A Technical Analysis of Bitcoin Taproot Upgrade
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A Technical Analysis of Bitcoin Taproot Upgrade

June 18, 2021      Anubha Jain

Bitcoin is all set to undergo a major upgrade this November. The upgrade includes many significant changes in the underlying technology of Bitcoin, as mentioned in 3 BIPs (Bitcoin Improvement Proposals): BIP 340 for Schnorr signatures, Taproot in BIP 341, and Validation of Taproot scripts in BIP 342.

The upgrade, called Taproot, was proposed by a core Bitcoin contributor and co-founder and CTO at Blockstream, Gregory Maxwell in 2018. This aims to improve privacy, efficiency, and Bitcoin scripting methods. Certain new features, being anticipated for a long time, are added like smart contract capabilities, Schnorr signatures, Merkle branches, and new sighash modes. The changes make Bitcoin P2SH transactions more private, avoiding unnecessary attention to high volume transactions from hackers, or maybe regulatory bodies.

It is a soft upgrade that is due in November 2021. Users don’t have to upgrade their wallets. The old nodes and bitcoins in circulation will remain entirely unaffected. But if users choose to not upgrade to Taproot by Nov 12th, 2021, they may become vulnerable to certain attacks.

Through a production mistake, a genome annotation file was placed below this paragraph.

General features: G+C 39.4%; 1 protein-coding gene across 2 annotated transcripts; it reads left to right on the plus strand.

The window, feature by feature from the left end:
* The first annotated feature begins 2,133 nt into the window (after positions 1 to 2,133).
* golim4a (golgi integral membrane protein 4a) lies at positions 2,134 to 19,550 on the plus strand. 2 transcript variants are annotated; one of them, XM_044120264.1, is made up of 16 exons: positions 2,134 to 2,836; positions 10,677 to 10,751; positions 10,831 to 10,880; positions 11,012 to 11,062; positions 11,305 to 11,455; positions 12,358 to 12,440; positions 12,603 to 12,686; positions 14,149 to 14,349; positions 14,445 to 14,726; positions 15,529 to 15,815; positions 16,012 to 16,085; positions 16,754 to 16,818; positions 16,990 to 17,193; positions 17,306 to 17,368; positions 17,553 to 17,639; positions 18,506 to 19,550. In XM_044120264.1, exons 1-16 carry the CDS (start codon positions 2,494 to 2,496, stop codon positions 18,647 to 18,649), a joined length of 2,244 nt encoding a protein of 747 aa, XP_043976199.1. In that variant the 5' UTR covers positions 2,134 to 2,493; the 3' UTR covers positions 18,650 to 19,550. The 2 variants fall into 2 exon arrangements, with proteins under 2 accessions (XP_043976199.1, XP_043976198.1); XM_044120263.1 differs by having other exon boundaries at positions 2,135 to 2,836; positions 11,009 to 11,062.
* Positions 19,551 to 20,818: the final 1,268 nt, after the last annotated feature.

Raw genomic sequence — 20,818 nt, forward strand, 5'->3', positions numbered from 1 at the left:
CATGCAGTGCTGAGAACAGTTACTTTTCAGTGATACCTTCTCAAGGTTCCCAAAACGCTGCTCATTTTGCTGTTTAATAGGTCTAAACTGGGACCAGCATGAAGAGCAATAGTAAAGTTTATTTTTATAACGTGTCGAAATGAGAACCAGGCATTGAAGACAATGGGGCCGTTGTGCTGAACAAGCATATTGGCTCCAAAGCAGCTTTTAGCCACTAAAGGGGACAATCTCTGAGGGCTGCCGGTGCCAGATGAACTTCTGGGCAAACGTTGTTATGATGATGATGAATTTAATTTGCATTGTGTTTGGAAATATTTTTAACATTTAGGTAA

On June 12th, the upgrade was supported and locked in by 90% of all blocks mined on Bitcoin. To support it, users had to upgrade to the latest Bitcoin Core v 0.21.1. Using a soft fork deployment method, BIP9 and Speedy Trial, the miners and mining pools signaled for their support of the soft fork in their mined blocks, in a 2016 block period (roughly 2 weeks). To lock in for activation, 90% of blocks had to signal. The Speedy Trial was due to end in August, but the community achieved the desired consensus early.

Since last year, Bitcoin has drawn a lot of investments from financial institutions and retail investors deeming it fit as a new investable asset class. With the proper implementation of Taproot, the new capabilities to handle smart contracts will draw developers to Bitcoin. Just like funds, the Big corporate firms can move to Bitcoin for smart contracts development rather than using the newbie and less secure blockchains.

Bitcoin could now be used in a wide variety of sectors like DeFi, NFTs, ICOs, and IEOs than just being a financial instrument that will give more utility to Bitcoins. Hopefully, this move will soon contribute to making web 3.0 a reality.